One look at Beverly Vineyard, and you’d think it fell out of the sky and landed in the rugged sagebrush landscape of the wild west. A beneficiary of the famous Missoula Flood loamy soil, Beverly’s vines sweat out their grapes in the hot climate. It’s a literal hotbed of red varieties: Cabernet Franc, Merlot, and Mourvèdre among them. Producer Columbia Crest picks grapes from the Beverly vines, and Beverly’s Merlot and Cabernet Sauvignon make up part of our enticing Bordeaux-style Vintner’s Reserve red blend.
Weinbau’s 460 acres of wine grapes sit on the Wahluke Slope AVA’s eastern edge under the banner of Sagemoor Vineyards with the Saddle Mountains to the north and the Rattlesnake Mountains to the south. Who’s responsible for Weinbau’s greatness? All fingers point to award-winning Vineyard Manager Miguel Rodriguez who first arrived at Sagemoor in 1979 while still a teenager. What started as a smaller outfit of Riesling, Chardonnay, and Gewürztraminer later ballooned to include Cabernet Sauvignon, Syrah, Mourvèdre, Grenache, and today boasts one of the largest crops of Cabernet Franc in all of Washington. Weinbau is a coveted destination, attracting a client list of up to 50 wine producers. Silvara is, of course, one of those happy customers using Weinbau fruit for our Malbec.
Who doesn’t love a vineyard with a river view? Atop the basalt cliffs of the Horse Heaven Hills AVA overlooking the Columbia River, McNary Vineyard gives off the impression of a sort of hilltop vineyard oasis above layers and layers of beige and grey earth. McNary’s over 600-acre lot benefits from the kind of wind- and river-tempered air that ushers in refreshing breezes all growing season long, keep pests at bay, and slows ripening, which aides in the retention of vibrant acidity. Grapes that thrive here are Chardonnay, Riesling, Sauvignon Blanc for the whites, and Merlot, Syrah, and Cabernet Sauvignon for the reds. And we’re in good company—the site is also a source for producers like Ancient Wisdom, Lewis & Clark, and Jinxed.
Solstice Vineyard (Willard Farms)
Jim Willard runs the show at this lovely vineyard full of old vine Chenin Blanc and other fine grapes that sits at the highest point in north-central Yakima Valley. Soils here are a mix of volcanic uplift with Missoula Flood sediment runoff, and the vineyard’s lofty elevation helps temper the area’s hot days and cold nights. James Rahn, Gersing Cellars, Pacific Rim, and Division have used Solstice’s Chenin Blanc, Cabernet Sauvignon, and Gamay grapes. At the same time, we pluck Malbec to a significant effect in our 2018 deep purple Malbec blend.
Many vineyard managers like to credit the flavor of their grapes to things like their soil makeup, climate, or annual rainfall. At Roosevelt Ridge on the banks of the Columbia River, the grape whisperer is the wind. Harsh winds in the area blow through the vines at Roosevelt Ridge, producing grapes with tough skins—like Petite Sirah, which delivers a heady dose of robust, muscular tannins in a finished wine. At Silvara, we like the way the wind shapes the Malbec grapes rooted in this wind-blown site, and we’ve helped ourselves to quite a few tons of them. Roosevelt Ridge, managed by Clearwater Canyon Cellars, is among Washington’s more scenic vineyard landscapes, the heavy winds notwithstanding.
Blue Mountain Vineyards
Blue Mountain is one of the cooler sites managed by Sleight of Hand Cellars, which Robert Parker’s Wine Advocate has praised as “Up there with the créme de la créme of [Washington] state (and beyond).” Soils at Blue Mountain combine loess and silt loams where Cabernet Sauvignon and Cabernet Franc, Petit Verdot, and Merlot grow with ease and great intensity. And yes, when the lighting’s just right, the Blue Mountains do look blue!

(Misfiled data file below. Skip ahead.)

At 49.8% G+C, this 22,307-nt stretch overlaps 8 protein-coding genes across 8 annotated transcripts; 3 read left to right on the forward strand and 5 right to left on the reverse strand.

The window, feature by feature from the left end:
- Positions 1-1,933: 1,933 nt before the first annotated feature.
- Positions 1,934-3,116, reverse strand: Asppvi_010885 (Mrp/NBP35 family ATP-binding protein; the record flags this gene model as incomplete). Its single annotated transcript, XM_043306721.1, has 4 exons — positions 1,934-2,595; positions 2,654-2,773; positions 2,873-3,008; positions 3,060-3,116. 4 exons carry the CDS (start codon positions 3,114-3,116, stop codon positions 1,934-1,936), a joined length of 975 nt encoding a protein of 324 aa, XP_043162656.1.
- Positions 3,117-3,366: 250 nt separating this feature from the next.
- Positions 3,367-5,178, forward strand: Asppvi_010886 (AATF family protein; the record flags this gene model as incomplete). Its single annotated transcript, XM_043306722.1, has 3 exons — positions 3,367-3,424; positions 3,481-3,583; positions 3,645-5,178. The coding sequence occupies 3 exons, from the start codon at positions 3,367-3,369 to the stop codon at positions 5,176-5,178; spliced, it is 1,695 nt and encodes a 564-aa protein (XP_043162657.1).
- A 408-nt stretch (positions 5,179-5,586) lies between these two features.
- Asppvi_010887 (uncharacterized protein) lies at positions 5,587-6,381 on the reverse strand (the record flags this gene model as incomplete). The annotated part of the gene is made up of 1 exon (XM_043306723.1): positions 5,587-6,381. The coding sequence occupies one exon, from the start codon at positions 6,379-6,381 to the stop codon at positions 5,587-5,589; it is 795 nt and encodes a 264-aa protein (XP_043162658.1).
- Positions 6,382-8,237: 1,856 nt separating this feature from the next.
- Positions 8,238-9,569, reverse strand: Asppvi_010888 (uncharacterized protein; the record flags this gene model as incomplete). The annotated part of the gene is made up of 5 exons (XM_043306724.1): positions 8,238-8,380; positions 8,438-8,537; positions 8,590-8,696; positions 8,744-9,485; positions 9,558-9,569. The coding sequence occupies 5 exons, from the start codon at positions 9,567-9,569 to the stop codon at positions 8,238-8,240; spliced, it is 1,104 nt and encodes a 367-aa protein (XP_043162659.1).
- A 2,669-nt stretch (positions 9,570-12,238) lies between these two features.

Smack in the Rocks District of Milton Freewater AVA, Rasa Vineyards was planted in 2016. The Rocks District AVA takes its name from the cobblestones littered over the land. The heat radiated off these surface cobblestones help mature the grapes, and the coarse-grain alluvial soils and large stones here are notedly similar to the famous Galets roulés of the Châteauneuf-du-Pape region in France. Syrah is the Rasa’s big grape on campus, and we leverage these grapes for our explosively aromatic Syrah.
1. relating to, or inhabiting the forest
1. patron of the sun
FOUNDER & WINEMAKER
Silvara Cellars was founded by winemaker Gary Seidler in 2008. Gary’s approach to winemaking is a traditional one: Seeking out grapes from the best growers and distinct AVA's in Washington State, bringing out the natural depth and complexity in that fruit, and crafting terroir-driven wines that reflect their distinct appellations.
Like many of the best winemakers in the United States, he came to it later in life.
After a stint as a touring sound tech in the 1970s, Gary went on to found six different companies, each with its own distinct challenges, setbacks, and victories. After selling his sixth business and retiring at the age of 48, Gary realized he had the passionate desire to get back to a simpler, more meaningful lifestyle.
Having grown up working in agriculture and surrounded by a large Italian-German family in upstate New York—grandmothers who baked, uncles who cured meats and cheeses—what we now refer to as "farm to table" was just another Sunday supper for Gary.
It left an impression on him.
At the age of 52, he began working toward his degree in viticulture and enology at U.C. Davis, one of the most prestigious universities in the world for the study of grape-growing and winemaking.
Training with some of the best growers and winemakers in Washington’s wine country, Gary had the opportunity to start a winery in either Napa or Washington State. Napa already had a strong reputation in the wine world, whereas Washington had…well, everything else. From its economics to the diversity of distinct growing regions, Gary could see that the Pacific Northwest was ripe with untapped potential. So with plans drawn up by renowned Montana architect Jeri Locati, Gary grabbed his tool belt and a 6-ft. ladder, and literally began building his tasting room in the foothills of Washington's Cascade Mountains.
He named his winery Silvara, which is derived from a Latin word that means “of the forest.” The name is a tribute not only to the Evergreen State, but also to those individuals who brave the woods of impossibility to take up the challenge of writing their own pioneering story.
Now in his 12th year at Silvara Cellars, and after a lifetime of finding success in other fields, Gary has done just that. And with each vintage, that story continues to unfold.